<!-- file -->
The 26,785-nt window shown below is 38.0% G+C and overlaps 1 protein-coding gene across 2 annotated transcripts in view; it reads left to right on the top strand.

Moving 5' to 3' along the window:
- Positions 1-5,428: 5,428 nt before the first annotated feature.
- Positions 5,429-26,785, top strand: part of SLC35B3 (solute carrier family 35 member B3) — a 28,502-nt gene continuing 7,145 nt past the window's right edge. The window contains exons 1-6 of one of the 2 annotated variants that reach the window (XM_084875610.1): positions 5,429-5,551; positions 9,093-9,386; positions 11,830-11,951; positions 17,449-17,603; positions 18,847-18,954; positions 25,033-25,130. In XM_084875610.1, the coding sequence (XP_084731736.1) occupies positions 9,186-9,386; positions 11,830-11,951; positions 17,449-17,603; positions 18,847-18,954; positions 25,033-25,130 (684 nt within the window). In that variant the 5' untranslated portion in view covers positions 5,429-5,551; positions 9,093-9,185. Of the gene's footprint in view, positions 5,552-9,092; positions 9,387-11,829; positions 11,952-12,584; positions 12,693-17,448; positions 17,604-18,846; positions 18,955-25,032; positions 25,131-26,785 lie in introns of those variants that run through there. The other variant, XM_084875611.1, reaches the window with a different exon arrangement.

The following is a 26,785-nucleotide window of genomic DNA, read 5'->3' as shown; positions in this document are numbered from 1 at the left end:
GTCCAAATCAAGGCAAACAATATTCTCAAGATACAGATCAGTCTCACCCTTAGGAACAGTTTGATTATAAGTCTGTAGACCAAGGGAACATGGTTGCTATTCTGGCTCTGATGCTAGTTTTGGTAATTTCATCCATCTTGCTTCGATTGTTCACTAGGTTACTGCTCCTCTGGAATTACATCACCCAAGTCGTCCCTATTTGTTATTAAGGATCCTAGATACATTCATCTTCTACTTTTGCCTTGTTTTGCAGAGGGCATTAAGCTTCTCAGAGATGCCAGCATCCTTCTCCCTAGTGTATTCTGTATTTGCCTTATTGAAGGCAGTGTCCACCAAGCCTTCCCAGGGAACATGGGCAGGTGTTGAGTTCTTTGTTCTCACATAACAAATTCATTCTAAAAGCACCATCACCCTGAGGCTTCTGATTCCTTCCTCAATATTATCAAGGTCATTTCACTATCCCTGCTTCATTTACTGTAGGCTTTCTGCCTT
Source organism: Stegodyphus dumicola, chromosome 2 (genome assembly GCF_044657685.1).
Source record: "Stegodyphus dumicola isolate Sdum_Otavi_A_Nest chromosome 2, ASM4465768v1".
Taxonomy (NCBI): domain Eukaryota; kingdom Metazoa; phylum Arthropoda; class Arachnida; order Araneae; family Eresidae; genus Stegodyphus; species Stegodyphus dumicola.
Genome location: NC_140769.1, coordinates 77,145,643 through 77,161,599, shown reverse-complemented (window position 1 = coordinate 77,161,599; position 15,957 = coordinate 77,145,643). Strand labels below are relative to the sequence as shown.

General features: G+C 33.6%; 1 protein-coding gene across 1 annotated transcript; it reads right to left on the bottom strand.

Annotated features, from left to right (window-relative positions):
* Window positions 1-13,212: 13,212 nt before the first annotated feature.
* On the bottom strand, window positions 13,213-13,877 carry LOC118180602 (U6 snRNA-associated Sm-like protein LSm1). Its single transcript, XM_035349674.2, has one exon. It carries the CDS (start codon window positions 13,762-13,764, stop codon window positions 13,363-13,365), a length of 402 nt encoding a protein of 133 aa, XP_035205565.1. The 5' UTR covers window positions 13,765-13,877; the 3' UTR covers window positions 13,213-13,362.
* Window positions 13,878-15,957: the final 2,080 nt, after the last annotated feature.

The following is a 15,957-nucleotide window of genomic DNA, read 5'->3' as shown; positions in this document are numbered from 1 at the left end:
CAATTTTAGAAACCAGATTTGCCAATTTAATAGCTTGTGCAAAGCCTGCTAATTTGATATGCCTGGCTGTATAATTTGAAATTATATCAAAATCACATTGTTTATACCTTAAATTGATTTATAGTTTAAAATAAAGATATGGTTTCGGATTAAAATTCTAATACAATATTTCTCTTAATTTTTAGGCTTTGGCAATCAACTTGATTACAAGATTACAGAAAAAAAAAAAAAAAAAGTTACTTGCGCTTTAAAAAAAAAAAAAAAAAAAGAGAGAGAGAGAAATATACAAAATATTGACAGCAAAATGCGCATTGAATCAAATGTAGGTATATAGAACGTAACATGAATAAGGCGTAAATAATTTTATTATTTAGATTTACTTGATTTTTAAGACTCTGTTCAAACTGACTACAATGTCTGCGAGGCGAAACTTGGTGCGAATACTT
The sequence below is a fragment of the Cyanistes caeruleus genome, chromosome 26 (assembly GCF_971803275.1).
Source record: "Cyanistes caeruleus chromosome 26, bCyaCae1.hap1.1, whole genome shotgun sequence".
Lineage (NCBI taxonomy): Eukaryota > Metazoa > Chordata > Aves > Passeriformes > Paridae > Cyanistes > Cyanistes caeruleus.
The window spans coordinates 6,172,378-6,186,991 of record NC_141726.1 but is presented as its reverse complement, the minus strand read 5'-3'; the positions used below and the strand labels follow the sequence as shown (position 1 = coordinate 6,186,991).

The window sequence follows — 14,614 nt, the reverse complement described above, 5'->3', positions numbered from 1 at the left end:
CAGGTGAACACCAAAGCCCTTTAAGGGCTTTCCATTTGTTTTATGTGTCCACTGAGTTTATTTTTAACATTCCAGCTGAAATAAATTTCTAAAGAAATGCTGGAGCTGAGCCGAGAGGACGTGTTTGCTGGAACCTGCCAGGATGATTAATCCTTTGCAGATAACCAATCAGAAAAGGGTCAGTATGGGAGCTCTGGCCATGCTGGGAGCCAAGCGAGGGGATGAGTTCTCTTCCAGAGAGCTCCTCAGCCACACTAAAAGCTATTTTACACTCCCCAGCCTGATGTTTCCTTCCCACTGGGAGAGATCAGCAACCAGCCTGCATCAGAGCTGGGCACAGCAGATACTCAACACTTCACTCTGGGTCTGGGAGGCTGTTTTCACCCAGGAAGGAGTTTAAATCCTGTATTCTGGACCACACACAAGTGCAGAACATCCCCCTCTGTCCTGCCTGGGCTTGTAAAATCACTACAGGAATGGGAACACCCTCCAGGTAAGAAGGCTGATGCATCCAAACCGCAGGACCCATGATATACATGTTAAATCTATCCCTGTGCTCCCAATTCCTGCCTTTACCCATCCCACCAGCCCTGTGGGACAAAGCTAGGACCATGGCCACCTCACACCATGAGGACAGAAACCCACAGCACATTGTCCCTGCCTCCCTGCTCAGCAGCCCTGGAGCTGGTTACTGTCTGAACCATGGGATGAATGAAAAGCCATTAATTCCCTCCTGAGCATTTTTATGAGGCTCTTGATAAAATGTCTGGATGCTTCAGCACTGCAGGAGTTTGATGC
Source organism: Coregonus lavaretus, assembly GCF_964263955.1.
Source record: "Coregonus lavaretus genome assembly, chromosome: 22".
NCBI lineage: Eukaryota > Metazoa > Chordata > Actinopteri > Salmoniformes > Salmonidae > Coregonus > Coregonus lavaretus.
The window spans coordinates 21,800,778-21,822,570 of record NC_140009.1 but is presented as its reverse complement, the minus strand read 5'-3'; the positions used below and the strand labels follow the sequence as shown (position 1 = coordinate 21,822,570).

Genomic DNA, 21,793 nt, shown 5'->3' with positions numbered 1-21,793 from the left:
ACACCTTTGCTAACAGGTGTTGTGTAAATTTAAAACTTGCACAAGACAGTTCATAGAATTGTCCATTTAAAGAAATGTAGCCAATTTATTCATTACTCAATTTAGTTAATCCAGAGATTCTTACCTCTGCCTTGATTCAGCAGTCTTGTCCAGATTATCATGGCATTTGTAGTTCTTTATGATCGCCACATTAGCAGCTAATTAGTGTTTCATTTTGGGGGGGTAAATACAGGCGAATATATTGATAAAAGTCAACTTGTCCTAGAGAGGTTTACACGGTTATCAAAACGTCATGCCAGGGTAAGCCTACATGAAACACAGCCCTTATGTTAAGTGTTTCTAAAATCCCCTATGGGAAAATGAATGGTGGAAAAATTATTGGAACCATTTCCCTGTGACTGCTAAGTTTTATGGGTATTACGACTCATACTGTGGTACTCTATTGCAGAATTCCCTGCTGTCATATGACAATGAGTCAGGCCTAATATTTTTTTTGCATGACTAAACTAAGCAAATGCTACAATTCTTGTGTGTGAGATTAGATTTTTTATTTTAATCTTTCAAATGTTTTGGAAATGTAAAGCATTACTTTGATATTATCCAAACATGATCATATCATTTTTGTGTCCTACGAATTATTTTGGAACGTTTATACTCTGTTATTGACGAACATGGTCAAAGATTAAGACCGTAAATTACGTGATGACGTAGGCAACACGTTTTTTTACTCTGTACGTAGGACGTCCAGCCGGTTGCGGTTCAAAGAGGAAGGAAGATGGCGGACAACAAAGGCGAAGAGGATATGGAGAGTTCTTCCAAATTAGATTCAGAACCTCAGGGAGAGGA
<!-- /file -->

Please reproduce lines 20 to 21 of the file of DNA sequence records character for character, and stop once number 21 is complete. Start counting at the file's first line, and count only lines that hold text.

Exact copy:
Lineage (NCBI taxonomy): Eukaryota > Metazoa > Chordata > Aves > Passeriformes > Paridae > Cyanistes > Cyanistes caeruleus.
The window spans coordinates 6,172,378-6,186,991 of record NC_141726.1 but is presented as its reverse complement, the minus strand read 5'-3'; the positions used below and the strand labels follow the sequence as shown (position 1 = coordinate 6,186,991).